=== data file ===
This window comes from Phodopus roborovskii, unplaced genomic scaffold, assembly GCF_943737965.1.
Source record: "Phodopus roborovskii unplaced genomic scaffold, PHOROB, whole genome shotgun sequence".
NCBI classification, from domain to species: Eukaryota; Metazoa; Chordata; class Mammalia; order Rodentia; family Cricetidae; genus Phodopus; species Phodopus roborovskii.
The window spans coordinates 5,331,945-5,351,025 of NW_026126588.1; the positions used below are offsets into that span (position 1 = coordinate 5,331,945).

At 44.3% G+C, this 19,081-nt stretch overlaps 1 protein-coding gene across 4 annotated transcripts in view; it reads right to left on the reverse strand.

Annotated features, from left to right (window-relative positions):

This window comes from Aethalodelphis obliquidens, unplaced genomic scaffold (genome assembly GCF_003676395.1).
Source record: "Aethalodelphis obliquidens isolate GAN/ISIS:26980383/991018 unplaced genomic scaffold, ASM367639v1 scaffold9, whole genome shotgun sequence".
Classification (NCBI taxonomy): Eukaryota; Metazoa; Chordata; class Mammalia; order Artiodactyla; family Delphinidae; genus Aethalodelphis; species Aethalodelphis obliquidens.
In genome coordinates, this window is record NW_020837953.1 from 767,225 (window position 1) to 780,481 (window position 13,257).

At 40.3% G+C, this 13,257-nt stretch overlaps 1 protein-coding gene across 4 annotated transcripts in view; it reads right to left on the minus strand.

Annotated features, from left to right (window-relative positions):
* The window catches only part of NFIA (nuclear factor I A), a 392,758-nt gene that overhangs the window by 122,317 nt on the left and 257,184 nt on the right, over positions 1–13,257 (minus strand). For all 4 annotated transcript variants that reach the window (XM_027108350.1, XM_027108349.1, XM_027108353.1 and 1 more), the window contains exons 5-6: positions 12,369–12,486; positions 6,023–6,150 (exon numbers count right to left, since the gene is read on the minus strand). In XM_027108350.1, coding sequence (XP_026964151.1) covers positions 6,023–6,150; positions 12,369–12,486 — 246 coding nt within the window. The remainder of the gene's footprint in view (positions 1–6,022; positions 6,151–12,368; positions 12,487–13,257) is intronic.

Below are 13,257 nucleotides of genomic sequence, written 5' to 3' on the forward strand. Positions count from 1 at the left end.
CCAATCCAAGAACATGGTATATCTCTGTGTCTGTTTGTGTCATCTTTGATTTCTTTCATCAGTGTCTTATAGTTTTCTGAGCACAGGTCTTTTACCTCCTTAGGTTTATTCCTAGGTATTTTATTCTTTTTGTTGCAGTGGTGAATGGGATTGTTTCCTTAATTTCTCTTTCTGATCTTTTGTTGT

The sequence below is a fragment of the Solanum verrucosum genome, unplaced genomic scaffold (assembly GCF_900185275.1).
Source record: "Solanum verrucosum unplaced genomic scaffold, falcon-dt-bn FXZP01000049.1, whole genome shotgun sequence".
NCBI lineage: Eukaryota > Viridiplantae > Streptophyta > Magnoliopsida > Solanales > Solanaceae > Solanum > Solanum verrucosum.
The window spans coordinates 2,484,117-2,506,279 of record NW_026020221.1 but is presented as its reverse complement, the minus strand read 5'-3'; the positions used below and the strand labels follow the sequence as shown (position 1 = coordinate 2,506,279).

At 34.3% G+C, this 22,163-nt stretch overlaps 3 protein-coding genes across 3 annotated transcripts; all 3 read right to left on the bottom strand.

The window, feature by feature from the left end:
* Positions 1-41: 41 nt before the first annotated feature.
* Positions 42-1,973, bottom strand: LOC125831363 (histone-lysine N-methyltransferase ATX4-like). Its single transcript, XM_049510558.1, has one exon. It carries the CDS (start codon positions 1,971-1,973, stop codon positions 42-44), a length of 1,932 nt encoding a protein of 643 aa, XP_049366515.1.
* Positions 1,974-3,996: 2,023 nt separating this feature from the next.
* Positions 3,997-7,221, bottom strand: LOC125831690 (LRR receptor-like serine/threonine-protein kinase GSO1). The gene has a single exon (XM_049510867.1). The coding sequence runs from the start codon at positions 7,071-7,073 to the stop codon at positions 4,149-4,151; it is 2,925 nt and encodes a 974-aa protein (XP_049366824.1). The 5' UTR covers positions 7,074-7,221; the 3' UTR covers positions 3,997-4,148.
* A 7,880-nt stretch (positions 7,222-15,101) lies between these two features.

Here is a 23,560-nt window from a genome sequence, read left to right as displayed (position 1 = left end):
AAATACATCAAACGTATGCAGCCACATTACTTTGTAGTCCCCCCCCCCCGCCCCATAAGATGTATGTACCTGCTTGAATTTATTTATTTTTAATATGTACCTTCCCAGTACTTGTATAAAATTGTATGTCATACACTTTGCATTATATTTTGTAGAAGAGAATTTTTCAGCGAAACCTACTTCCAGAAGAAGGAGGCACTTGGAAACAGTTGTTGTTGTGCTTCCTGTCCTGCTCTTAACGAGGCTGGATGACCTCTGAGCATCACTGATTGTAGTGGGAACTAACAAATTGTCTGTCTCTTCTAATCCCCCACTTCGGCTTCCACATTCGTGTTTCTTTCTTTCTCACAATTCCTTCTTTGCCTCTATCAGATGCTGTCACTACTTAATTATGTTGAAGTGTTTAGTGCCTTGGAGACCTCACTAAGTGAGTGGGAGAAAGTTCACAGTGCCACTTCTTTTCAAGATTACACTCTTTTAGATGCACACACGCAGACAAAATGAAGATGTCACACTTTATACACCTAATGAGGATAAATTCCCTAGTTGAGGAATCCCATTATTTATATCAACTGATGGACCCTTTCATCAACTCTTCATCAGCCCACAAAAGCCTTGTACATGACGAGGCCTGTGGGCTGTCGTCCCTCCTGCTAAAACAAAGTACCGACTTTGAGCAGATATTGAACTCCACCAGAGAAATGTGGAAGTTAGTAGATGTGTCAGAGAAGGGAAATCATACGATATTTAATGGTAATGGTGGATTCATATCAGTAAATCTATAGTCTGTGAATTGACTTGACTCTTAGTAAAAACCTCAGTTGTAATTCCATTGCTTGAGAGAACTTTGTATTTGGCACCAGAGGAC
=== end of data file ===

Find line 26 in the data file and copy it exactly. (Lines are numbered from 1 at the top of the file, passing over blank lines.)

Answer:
* A 7,880-nt stretch (positions 7,222-15,101) lies between these two features.